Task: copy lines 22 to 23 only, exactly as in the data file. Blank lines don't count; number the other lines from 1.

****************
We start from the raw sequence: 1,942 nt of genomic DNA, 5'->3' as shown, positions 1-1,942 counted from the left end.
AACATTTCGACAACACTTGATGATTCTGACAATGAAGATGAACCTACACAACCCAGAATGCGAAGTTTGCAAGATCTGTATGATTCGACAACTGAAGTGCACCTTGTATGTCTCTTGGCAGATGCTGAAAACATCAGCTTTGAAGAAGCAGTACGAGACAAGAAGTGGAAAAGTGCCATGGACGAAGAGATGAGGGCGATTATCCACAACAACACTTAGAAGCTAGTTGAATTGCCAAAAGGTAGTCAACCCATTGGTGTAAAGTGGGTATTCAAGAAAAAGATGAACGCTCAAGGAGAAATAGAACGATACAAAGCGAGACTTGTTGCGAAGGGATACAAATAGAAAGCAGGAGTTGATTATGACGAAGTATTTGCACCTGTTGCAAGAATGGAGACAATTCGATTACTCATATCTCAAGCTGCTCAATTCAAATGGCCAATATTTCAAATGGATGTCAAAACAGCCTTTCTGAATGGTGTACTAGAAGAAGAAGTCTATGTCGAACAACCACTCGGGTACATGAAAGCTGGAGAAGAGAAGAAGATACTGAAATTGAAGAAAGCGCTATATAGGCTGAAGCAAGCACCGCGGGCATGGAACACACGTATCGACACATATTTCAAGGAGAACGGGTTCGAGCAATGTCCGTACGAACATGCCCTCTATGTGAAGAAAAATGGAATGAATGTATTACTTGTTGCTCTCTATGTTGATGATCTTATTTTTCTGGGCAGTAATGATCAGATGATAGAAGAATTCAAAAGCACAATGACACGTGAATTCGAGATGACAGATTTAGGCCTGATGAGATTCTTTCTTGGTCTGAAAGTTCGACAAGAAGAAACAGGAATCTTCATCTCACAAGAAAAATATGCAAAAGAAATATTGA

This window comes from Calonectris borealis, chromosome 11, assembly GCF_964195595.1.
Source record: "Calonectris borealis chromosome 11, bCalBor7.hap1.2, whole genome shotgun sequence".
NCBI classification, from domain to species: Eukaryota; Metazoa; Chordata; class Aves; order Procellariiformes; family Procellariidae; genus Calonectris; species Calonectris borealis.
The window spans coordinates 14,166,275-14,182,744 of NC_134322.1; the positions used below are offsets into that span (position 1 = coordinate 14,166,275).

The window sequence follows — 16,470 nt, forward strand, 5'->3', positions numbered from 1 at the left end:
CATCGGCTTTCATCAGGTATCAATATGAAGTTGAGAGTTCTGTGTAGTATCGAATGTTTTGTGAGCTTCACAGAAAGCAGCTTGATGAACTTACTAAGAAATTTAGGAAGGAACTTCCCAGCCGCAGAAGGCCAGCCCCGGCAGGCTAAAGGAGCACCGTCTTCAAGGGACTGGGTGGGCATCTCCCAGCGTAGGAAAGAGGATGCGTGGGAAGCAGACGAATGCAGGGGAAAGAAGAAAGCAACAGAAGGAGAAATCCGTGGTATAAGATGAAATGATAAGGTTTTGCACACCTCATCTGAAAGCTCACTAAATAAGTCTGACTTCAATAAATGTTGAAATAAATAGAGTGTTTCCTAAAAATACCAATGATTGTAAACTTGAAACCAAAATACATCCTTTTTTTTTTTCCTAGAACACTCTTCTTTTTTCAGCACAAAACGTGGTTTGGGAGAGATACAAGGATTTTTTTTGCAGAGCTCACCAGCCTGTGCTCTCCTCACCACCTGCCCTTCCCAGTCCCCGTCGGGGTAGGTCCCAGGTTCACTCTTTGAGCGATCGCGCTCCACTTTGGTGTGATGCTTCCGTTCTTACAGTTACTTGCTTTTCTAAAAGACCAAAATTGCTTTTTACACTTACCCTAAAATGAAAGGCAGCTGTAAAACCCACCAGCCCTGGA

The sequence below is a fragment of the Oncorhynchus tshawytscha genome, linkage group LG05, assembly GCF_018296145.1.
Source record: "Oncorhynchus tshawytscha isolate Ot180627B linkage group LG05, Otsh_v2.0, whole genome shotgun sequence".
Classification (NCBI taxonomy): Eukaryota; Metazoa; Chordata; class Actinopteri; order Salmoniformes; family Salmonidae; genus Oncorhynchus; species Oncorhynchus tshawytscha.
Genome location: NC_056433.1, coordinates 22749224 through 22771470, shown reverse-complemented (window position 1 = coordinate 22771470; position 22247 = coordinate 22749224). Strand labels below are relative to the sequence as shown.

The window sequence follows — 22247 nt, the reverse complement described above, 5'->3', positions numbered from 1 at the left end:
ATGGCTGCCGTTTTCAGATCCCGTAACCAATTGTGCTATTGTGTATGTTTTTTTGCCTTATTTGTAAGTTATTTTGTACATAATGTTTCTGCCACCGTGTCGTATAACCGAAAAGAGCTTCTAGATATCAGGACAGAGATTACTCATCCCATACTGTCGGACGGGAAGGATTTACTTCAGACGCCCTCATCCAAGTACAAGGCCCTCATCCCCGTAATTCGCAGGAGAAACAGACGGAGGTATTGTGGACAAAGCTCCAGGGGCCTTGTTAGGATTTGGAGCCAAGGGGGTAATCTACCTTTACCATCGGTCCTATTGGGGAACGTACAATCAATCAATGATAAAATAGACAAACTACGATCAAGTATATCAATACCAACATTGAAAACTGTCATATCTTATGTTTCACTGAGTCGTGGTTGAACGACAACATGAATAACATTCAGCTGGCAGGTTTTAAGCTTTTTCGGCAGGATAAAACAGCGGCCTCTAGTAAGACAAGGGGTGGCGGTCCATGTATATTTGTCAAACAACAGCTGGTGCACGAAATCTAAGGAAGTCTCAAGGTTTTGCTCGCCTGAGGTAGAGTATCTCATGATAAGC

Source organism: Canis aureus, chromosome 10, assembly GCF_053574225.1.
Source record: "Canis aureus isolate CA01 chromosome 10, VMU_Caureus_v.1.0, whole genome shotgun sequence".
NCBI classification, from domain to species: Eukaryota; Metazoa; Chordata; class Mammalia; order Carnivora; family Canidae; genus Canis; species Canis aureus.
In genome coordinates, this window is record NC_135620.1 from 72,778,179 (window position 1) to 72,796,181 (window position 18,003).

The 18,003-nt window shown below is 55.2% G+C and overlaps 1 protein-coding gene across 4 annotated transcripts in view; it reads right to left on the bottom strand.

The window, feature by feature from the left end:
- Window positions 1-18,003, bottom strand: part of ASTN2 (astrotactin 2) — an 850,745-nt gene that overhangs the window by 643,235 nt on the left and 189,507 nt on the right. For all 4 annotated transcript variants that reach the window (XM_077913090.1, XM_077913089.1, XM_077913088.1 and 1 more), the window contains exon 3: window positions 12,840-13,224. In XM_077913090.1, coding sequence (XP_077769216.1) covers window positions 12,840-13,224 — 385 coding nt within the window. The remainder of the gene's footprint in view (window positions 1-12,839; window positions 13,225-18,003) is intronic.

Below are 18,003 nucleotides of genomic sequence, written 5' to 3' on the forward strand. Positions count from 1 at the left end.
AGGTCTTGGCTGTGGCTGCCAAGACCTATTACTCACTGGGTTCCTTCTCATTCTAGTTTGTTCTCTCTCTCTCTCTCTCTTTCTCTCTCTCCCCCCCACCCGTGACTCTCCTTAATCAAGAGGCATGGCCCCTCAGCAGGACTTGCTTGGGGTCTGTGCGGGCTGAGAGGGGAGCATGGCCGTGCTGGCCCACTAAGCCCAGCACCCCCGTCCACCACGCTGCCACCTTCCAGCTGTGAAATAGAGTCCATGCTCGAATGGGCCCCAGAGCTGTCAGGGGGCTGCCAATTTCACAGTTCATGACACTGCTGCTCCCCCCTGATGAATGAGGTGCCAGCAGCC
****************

Below are 18,003 nucleotides of genomic sequence, written 5' to 3' on the forward strand. Positions count from 1 at the left end.
AGGTCTTGGCTGTGGCTGCCAAGACCTATTACTCACTGGGTTCCTTCTCATTCTAGTTTGTTCTCTCTCTCTCTCTCTCTTTCTCTCTCTCCCCCCCACCCGTGACTCTCCTTAATCAAGAGGCATGGCCCCTCAGCAGGACTTGCTTGGGGTCTGTGCGGGCTGAGAGGGGAGCATGGCCGTGCTGGCCCACTAAGCCCAGCACCCCCGTCCACCACGCTGCCACCTTCCAGCTGTGAAATAGAGTCCATGCTCGAATGGGCCCCAGAGCTGTCAGGGGGCTGCCAATTTCACAGTTCATGACACTGCTGCTCCCCCCTGATGAATGAGGTGCCAGCAGCC